Why good food is increasingly on the menu at hotels

Hotel restaurants are shedding their stuffy image, thanks to hoteliers who hope to attract food-savvy travelers with destination restaurants and lobby bars.

April 25, 2017

Hotel restaurants are shedding their stuffy image, thanks to forward-thinking hoteliers who hope to attract food-savvy travelers with buzzy destination restaurants and casual lobby bars.

Take the Mama Shelter boutique hotels. In stark contrast to the faceless hotel cafe of yore, the stylish restaurant and bar in its Paris outpost is a nightspot in its own right that earned accolades for its design, cocktails and simple menu well-executed.

“In the last two decades, food tourism has been a major driver for travel – people go to experience local food and culture,” says Ken Higman, Associate Director in JLL’s Foodservice Consulting team.

Where once a hotel restaurant was likely to be a hungry traveler’s first port of call, cities and towns across the globe now present numerous dining options from food trucks to seven-course tasting menus. Plus finding a place to eat has never been easier with the proliferation of apps and high-speed internet that help travelers choose their ideal meal in their ideal surroundings.

“Guests are more informed, aspirational and they know what good food looks like. They have choice – and hotels can no longer afford to be complacent about their food and beverage (F&B) offerings,” Higman says.

The end of standardization

While five-star hotels from London to Singapore have long been home to Michelin-starred fine dining restaurants, it is mid-market hotel groups that are making the greatest strides in F&B options, Higman says.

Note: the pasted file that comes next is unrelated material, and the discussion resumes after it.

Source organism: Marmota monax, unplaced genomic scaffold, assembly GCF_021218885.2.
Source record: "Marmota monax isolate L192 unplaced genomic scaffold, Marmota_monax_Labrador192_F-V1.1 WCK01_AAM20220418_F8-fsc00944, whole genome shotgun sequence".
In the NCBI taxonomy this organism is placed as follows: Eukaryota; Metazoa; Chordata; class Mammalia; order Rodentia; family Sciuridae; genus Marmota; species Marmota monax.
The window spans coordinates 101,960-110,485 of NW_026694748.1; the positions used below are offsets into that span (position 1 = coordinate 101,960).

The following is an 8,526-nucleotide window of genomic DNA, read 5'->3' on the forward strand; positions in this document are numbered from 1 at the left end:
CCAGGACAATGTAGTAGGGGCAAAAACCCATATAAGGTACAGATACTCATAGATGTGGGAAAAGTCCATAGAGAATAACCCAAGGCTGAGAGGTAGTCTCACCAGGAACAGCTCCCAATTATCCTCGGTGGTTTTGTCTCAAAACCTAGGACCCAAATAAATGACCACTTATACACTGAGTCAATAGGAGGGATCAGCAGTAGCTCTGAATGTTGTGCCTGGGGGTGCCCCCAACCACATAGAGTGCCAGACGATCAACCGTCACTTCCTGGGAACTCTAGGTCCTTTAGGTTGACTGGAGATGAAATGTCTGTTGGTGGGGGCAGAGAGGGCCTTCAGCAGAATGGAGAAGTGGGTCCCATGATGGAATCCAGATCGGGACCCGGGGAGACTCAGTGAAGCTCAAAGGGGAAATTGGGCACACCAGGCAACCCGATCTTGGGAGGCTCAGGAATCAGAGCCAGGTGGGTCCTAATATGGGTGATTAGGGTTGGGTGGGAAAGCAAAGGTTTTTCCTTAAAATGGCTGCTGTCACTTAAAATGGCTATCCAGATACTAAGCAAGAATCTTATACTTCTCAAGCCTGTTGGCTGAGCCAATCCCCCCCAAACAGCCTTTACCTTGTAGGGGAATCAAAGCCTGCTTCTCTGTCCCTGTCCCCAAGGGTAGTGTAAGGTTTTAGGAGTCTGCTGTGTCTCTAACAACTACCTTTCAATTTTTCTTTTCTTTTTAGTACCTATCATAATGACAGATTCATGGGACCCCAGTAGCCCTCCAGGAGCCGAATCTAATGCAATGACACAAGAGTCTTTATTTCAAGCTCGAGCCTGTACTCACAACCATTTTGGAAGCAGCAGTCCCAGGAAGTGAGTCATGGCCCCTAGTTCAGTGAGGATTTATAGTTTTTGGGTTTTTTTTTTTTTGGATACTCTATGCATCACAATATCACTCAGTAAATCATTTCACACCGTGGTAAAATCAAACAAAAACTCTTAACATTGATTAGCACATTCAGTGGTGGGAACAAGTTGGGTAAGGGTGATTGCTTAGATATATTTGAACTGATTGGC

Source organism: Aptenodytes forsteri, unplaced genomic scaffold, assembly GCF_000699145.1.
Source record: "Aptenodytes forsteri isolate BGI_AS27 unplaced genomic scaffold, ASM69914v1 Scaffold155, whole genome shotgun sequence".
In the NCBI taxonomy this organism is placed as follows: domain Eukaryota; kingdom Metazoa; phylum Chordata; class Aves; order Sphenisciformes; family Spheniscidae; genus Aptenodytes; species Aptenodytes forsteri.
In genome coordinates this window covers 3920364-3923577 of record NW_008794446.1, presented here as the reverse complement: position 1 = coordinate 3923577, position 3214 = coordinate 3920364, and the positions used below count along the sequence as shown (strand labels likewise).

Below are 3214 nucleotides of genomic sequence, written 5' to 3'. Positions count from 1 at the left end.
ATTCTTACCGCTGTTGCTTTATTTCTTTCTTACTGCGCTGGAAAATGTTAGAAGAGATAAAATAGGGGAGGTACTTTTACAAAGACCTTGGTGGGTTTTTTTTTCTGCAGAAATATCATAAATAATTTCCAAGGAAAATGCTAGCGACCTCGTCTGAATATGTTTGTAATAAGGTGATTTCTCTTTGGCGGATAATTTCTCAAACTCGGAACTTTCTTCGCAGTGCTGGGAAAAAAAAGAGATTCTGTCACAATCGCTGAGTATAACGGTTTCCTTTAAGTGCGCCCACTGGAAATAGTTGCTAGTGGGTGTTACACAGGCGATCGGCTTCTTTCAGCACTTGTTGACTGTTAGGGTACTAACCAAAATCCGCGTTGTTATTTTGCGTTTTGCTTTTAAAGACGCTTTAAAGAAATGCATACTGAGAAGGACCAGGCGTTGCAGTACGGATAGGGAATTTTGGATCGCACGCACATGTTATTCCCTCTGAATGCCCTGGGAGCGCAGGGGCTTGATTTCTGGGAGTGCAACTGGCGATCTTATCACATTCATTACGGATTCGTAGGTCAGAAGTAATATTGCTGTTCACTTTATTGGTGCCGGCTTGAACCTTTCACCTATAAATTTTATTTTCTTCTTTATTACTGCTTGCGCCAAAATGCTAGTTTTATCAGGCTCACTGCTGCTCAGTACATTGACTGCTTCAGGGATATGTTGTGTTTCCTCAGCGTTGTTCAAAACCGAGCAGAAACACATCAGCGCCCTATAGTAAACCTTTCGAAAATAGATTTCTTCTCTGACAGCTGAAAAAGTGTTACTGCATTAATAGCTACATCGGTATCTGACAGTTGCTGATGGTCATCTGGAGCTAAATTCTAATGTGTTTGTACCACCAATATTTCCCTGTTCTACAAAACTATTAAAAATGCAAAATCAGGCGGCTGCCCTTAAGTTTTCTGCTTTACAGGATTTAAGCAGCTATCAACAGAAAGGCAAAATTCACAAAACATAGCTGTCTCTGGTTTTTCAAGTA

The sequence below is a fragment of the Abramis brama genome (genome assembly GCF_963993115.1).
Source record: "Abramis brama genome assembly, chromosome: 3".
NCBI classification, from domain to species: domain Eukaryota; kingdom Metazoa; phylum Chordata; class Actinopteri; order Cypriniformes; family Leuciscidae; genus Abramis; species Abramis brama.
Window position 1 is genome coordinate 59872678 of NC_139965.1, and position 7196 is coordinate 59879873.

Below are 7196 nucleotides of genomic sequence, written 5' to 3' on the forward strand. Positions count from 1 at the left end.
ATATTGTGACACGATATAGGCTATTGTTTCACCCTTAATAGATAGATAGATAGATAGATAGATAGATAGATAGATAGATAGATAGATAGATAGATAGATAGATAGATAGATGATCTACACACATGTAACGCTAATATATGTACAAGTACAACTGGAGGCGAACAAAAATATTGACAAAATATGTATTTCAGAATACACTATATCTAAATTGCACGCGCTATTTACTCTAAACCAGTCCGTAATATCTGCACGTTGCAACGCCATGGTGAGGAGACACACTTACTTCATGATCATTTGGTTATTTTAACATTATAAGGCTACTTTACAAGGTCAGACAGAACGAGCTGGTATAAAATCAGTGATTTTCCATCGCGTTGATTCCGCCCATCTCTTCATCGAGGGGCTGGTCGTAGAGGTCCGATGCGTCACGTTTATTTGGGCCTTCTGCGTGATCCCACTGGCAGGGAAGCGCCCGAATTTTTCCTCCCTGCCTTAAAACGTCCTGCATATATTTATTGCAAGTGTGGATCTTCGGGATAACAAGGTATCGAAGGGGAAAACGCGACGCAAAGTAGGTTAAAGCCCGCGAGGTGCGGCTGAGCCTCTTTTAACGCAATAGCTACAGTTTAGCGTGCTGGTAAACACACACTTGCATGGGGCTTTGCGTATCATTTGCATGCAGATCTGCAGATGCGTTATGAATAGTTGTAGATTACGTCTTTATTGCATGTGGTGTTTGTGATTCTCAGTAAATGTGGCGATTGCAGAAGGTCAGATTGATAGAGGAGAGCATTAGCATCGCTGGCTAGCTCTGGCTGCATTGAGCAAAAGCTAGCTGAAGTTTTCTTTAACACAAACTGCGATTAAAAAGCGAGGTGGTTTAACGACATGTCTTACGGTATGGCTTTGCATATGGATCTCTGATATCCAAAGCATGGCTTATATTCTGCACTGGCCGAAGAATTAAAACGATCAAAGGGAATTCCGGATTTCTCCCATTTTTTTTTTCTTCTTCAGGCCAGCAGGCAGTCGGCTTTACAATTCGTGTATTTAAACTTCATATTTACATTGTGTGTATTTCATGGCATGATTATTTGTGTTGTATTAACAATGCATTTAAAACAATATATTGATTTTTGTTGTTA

AccorHotels recently confirmed that its own-design restaurant and artisan café concepts would be rolled out to further outposts, while guests staying at some Marriott Group hotels can dine at the high-street restaurant chain Carluccio’s.

Jack-of-all-trades restaurants that serve it all from curry to pizza – and can seamlessly be rolled out to locations all over the world – are increasingly replaced by eateries with more streamlined menus and whose price point and design fit in with their neighbors. The driver is the continuing increase in travelers’ desire for a localized experience.

“The one-size-fits-all food service provision no longer works for hotels,” Higman says. Instead, hotel groups such as IHG are focusing on curating a portfolio of dining options that can be targeted to their diverse locations.

These so-called business-leisure hotels – which accommodate business travelers during the week and cater for leisure weekend tourists – have the volume of guests necessary to cushion the impact of investing in upgrading their food offering. When done well, profits from food and beverage offerings can account for 20 to 25 percent of a hotel’s total profits.

Communal value

As hotels refresh their thinking around multi-functional, social spaces, brands including Holiday Inn and Tru by Hilton are rolling out “open lobby” concepts that encourage guests to relax or work in the hotel reception – and food and drinks have a key role to play in encouraging guests to stay.

At Moxy Hotel, the affordable boutique chain launched by Marriott International in 2014, the reception desk is a central island that also houses a casual bar and self-service food bar. Guests are invited to eat, drink and spend time in a stylish, multifunctional setting which not only provides an enjoyable experience but also helps create a positive ambiance within the hotel.

“This is a good example of a 100-year-old, upper-end hotel group providing a food service that isn’t overpromising and under-delivering,” Higman says. “It’s about creating a social space. The buzz is what it makes a hotel eatery attractive – not the cuisine, price, or even necessarily the location.”

The future of hotel food

The hotel restaurant marketplace is still relatively unexplored, and with lower real estate costs than the high street – at least until more competition rushes in – there is a vast opportunity for food retailers and hoteliers alike to create compelling, modern experiences.

“The key word is appropriate – a successful hotel restaurant speaks to the consumer base of the hotel, and it speaks to the local competition,” Higman says. After all, as he notes, hoteliers are in the fortunate position of having a ready customer base at their fingertips every night – and they need food to eat both before they head to bed and in the morning.

Like what you read?

You may also like